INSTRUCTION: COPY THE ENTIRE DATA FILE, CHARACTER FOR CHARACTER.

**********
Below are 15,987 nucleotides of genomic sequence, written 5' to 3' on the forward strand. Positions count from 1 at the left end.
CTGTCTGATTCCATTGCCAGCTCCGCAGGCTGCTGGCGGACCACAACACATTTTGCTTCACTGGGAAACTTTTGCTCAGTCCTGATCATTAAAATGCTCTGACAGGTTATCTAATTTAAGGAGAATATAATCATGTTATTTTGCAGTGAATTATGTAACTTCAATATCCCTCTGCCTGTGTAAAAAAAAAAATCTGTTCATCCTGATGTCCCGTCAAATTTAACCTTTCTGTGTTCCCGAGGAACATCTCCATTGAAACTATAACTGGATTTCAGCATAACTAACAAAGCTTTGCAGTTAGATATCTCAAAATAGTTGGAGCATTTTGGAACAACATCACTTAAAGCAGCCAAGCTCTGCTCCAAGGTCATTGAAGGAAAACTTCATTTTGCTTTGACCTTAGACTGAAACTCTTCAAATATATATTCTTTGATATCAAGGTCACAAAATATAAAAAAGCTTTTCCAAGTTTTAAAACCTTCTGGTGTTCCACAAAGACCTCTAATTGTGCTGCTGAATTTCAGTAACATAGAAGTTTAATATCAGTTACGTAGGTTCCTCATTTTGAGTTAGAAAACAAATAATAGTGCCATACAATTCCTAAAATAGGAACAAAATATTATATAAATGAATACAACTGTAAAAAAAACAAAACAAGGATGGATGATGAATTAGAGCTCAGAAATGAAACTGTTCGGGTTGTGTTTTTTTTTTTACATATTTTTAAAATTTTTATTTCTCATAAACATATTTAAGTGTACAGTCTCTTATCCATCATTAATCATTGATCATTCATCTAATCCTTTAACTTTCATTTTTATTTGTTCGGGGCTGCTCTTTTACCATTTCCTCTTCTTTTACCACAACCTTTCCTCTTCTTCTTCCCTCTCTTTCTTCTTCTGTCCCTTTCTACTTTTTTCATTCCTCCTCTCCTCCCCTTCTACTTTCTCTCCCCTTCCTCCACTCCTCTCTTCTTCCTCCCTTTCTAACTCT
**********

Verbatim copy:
Below are 15,987 nucleotides of genomic sequence, written 5' to 3' on the forward strand. Positions count from 1 at the left end.
CTGTCTGATTCCATTGCCAGCTCCGCAGGCTGCTGGCGGACCACAACACATTTTGCTTCACTGGGAAACTTTTGCTCAGTCCTGATCATTAAAATGCTCTGACAGGTTATCTAATTTAAGGAGAATATAATCATGTTATTTTGCAGTGAATTATGTAACTTCAATATCCCTCTGCCTGTGTAAAAAAAAAAATCTGTTCATCCTGATGTCCCGTCAAATTTAACCTTTCTGTGTTCCCGAGGAACATCTCCATTGAAACTATAACTGGATTTCAGCATAACTAACAAAGCTTTGCAGTTAGATATCTCAAAATAGTTGGAGCATTTTGGAACAACATCACTTAAAGCAGCCAAGCTCTGCTCCAAGGTCATTGAAGGAAAACTTCATTTTGCTTTGACCTTAGACTGAAACTCTTCAAATATATATTCTTTGATATCAAGGTCACAAAATATAAAAAAGCTTTTCCAAGTTTTAAAACCTTCTGGTGTTCCACAAAGACCTCTAATTGTGCTGCTGAATTTCAGTAACATAGAAGTTTAATATCAGTTACGTAGGTTCCTCATTTTGAGTTAGAAAACAAATAATAGTGCCATACAATTCCTAAAATAGGAACAAAATATTATATAAATGAATACAACTGTAAAAAAAACAAAACAAGGATGGATGATGAATTAGAGCTCAGAAATGAAACTGTTCGGGTTGTGTTTTTTTTTTTACATATTTTTAAAATTTTTATTTCTCATAAACATATTTAAGTGTACAGTCTCTTATCCATCATTAATCATTGATCATTCATCTAATCCTTTAACTTTCATTTTTATTTGTTCGGGGCTGCTCTTTTACCATTTCCTCTTCTTTTACCACAACCTTTCCTCTTCTTCTTCCCTCTCTTTCTTCTTCTGTCCCTTTCTACTTTTTTCATTCCTCCTCTCCTCCCCTTCTACTTTCTCTCCCCTTCCTCCACTCCTCTCTTCTTCCTCCCTTTCTAACTCT